That suit was decreed in his favour on 13.12.1952. The decree became final, but was not executed.

4. In the present suit the plaintiff Munisubba Reddi alleged that he was put in possession of the land by Muthukrishna Reddi after the said decree under an arrangement evidenced by Ex. A.4 dated 12.12.1955 and while in possession, the defendants Achal Reddi and others trespassed into the property in 1956. Achal Reddi contested the suit denying the petitioner's title and the alleged trespass and claiming that Muthukrishna Reddy had orally transferred his rights and conveyed possession to him for valuable consideration.

5. The trial court in granting the petitioner a decree for possession found that the plaintiff's title under the sale deed of 1949 as against his vendors was made perfect and title did not pass to Muthukrishna Reddi as he did not choose to execute the decree and the petitioner was in possession within 12 years prior to the suit. It was found that the first defendant Achal Reddi has no title to the suit property and that he is not in possession of the same.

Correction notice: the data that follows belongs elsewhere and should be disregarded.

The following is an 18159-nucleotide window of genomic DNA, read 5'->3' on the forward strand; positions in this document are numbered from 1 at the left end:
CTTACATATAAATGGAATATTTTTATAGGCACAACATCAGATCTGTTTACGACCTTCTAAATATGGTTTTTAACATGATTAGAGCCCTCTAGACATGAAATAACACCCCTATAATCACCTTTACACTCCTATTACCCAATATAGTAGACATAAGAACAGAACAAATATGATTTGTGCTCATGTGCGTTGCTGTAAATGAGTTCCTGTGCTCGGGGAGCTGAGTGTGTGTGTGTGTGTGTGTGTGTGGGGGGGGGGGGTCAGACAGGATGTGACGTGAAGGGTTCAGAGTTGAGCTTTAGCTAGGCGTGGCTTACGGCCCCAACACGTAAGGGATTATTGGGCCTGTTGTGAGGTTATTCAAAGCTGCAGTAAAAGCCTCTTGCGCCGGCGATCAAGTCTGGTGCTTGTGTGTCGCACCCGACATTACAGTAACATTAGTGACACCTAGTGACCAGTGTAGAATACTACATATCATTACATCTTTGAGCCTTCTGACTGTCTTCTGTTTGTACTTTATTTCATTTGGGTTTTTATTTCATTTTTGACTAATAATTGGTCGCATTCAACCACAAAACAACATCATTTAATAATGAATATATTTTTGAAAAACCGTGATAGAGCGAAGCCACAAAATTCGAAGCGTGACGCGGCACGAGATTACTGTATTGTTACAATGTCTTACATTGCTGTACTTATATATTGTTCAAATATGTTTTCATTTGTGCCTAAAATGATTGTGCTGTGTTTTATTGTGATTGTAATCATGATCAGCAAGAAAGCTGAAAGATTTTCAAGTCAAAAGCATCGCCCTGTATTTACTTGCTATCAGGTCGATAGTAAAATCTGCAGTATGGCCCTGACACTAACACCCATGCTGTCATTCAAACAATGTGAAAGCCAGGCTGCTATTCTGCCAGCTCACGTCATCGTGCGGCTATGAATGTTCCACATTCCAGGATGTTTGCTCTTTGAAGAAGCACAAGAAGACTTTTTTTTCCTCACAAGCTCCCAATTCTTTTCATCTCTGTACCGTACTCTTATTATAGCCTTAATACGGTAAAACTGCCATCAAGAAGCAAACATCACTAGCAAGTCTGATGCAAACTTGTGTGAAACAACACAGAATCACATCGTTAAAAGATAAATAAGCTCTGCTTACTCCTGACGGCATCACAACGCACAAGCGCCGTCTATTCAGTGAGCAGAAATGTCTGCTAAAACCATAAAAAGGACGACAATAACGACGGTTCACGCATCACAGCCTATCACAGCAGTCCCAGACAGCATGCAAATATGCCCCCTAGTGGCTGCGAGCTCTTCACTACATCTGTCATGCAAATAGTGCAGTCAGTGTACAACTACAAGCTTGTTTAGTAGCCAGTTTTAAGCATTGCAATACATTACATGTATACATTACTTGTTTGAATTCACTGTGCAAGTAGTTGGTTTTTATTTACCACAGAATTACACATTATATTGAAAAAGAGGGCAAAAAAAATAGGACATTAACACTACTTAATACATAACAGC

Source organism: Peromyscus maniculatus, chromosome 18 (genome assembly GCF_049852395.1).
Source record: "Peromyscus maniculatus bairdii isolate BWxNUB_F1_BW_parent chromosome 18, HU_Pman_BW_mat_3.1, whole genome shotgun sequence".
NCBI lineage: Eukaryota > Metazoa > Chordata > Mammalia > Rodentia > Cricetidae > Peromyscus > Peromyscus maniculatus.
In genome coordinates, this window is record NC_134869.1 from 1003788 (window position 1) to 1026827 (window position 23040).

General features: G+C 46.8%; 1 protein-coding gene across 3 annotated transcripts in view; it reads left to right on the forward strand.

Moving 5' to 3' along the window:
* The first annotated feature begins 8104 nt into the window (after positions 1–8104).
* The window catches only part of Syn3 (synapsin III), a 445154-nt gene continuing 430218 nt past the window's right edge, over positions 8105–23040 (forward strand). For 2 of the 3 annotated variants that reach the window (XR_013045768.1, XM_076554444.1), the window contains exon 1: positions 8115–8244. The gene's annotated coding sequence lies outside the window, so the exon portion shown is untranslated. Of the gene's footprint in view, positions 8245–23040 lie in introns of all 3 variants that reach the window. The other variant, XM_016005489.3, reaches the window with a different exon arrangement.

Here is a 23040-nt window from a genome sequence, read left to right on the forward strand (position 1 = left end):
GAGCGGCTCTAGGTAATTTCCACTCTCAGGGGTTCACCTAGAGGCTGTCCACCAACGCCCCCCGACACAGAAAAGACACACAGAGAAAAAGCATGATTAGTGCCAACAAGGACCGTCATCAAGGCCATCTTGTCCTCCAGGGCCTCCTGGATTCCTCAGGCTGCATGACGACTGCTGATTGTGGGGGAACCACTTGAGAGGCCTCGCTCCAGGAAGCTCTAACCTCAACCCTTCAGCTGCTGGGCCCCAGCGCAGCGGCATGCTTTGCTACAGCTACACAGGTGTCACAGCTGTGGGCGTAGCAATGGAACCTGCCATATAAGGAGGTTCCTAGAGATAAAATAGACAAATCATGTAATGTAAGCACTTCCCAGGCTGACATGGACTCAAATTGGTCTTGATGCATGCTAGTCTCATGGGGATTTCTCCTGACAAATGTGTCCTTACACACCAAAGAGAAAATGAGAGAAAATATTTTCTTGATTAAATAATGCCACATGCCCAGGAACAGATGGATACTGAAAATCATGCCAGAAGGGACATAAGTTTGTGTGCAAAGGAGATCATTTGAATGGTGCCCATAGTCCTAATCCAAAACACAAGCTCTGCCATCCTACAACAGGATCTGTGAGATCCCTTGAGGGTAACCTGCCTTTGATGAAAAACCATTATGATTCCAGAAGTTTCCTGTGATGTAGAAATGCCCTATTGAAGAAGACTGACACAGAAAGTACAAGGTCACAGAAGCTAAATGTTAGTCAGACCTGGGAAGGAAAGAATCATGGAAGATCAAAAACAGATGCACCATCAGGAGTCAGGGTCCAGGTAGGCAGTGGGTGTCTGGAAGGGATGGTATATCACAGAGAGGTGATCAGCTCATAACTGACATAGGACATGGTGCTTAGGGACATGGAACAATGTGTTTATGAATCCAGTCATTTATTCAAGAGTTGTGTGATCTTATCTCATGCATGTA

The first appellate court by the judgment dated 5.8.1964 rendered after the remand considered the question of title as well as possession and held:

"If Muthukrishna Reddi had enforced the decree in O.S. No. 76/1949 for specific performance against the plaintiff and his vendors, that would have put an end to the title of the plaintiff under Ex. A. 1. As already stated, the decree was allowed to lapse leaving the title of the plaintiff under Ex. A. 1 unaffected. The title that vested in the plaintiff on 6.6.1949 continued to remain with him thereafter for the above reasons. As against this, the defence contention that the 1st defendant under an oral agreement, became the owner of the properties cannot stand. My finding, therefore, is that the plaintiff has title to the properties under Ex. A.1." The learned Judge, however, found that the plaintiff was not in possession of the suit land in 1955 and the plaintiff having neither 197 proved possession nor dispossession at anytime was not entitled to a decree.